Oh I see Samsung is creating a gold phone and changing the color of their icons. Weird!

  • Report this Comment On September 26, 2013, at 8:22 AM, KGOldWolf wrote:

    Quite simply, your analysis is seriously flawed. You fail to see that not only did Apple outsell your predictions by a very material percentage, you fail to recognize that this increase in market share portends a ready made upgrade market in China as they complete their telecomm infrastructure improvements to 4g.

    Duh

  • Report this Comment On September 26, 2013, at 8:29 AM, demodave wrote:

    "... Apple's going to have an uphill battle in trying to defend its dominant position ..."

    Bwah-ha-ha-ha-haaaaa.

    Apple is the King of the Mountain. There is no "uphill battle" when you are on top!

    The authors poetic idiocy quoted here summarizes his entire argument. Wrong going in, wrong coming out. I hope the short position is hurting. If the author doesn't have the guts to take a short position before trashing a company, he should just bugger off or stay silent.

  • Report this Comment On September 26, 2013, at 11:49 AM, rcloud0 wrote:

    This Fool site has been so negative about Apple until $9m figure was out last week. They then became very quite for a few days. They wait for those 'analysts' and 'contributors' figures out what they can say now to bad-mouth about Apple and save their face! They do not do that to Google. In fact, there is only one article in Goolgle timeline in yahoo finance is this one - digging Apple! Your guys are true losers and real Fool!

  • Report this Comment On September 26, 2013, at 6:01 PM, bgk23 wrote:

    9 million phones is 9 million phones. Rationalizing not apples to apples or anything else doesn't make sense. I think any phone maker would be thrilled to have that kind of weekend. #500 on the Fortune 500 had about $4.8B in sales in 2013. If Apple's ASP is a bit over $500, their weekend qualifies for the Fortune 500.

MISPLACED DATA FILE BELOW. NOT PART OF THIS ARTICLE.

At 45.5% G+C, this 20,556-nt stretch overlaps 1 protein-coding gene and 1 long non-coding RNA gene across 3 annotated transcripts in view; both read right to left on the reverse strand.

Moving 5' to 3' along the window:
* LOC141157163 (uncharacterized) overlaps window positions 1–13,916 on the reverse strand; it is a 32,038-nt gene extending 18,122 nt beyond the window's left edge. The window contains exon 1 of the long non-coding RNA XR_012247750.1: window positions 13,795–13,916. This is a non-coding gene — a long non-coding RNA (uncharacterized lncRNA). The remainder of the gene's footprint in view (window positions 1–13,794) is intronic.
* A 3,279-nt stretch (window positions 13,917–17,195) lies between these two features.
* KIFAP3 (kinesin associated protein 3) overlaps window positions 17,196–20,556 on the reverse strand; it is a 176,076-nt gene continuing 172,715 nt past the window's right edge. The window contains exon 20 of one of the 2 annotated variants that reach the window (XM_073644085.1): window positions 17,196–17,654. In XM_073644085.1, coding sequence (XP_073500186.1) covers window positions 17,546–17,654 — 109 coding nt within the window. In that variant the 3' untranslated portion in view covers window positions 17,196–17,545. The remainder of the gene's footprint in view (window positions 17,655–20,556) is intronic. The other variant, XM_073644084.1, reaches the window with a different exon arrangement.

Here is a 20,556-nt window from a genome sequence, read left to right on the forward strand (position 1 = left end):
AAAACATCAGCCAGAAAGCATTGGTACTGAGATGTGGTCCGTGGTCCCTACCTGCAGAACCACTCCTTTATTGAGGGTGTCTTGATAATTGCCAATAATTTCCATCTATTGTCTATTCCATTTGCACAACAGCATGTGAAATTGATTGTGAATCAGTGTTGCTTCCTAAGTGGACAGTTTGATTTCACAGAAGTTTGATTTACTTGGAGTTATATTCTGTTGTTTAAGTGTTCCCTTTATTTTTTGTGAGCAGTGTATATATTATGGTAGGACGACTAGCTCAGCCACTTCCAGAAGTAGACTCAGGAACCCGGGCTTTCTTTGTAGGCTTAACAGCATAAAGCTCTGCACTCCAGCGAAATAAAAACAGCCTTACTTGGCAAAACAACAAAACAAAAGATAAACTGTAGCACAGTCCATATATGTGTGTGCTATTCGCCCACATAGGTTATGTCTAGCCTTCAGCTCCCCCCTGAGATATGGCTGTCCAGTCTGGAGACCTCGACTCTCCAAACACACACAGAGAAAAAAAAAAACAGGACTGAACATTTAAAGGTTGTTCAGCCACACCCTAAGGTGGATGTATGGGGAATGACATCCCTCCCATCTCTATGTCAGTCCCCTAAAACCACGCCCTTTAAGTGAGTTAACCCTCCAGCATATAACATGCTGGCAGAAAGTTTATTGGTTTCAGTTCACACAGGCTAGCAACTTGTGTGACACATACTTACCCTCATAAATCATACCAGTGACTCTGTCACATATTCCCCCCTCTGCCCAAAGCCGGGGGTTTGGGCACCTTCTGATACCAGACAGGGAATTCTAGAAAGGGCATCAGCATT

• Report this Comment On September 26, 2013, at 8:35 PM, Mega wrote:

    You don't need that much top line growth to produce substantial returns, now that the dividend and buyback plans are in place.

  • Report this Comment On September 27, 2013, at 8:56 AM, Mathman6577 wrote:

    No matter what Apple does the "analysts" will always find a negative thing to say about the numbers. I never see this when they discuss Amazon or any of the other "golden boy" companies.

    If this cloud in the sky stuff keeps up people are going to get disillusioned about investing and eventually tune out. I know I did that with the CNBC crowd and all their doom and gloom. Jim Cramer ? Who's that ?

  • Report this Comment On September 27, 2013, at 1:25 PM, KombatKarl wrote:

    "Apple's going to have an uphill battle in trying to defend its dominant position in this industry"

    Have you not seen marketshare numbers lately? Apple is getting destroyed in both the phone and tablet markets. The iPhone is the single top seller, but as a platform, Apple is way behind.

  • Report this Comment On September 27, 2013, at 1:31 PM, KombatKarl wrote:

    To continue on with my previous comment, many proclaim 9 million phones in 1 weekend is impressive. Sure. But remember that it is but one weekend. Android has 1.5 million new activations EVERY DAY. That means 4.5 million on average EVERY WEEKEND if you include Friday since the iPhone went on sale on a Friday. That how and why Apple is getting trounced in the market share battle. In a couple years, iOS may well be what the Mac was 10 years ago, about 4% of the market share.

    I know market share isn't everything. Apple is still making money like crazy and at the end of the day that's really all that matters from a business standpoint.

  • Report this Comment On September 27, 2013, at 1:33 PM, KombatKarl wrote:

    "What amazes me is that neither you nor your fellow biased "analysts" ever apply the same microscopic negative reporting on Samsung. Hmm I wonder why."

    Probably because Samsung isn't a rec anywhere in the MF services. I know Apple is.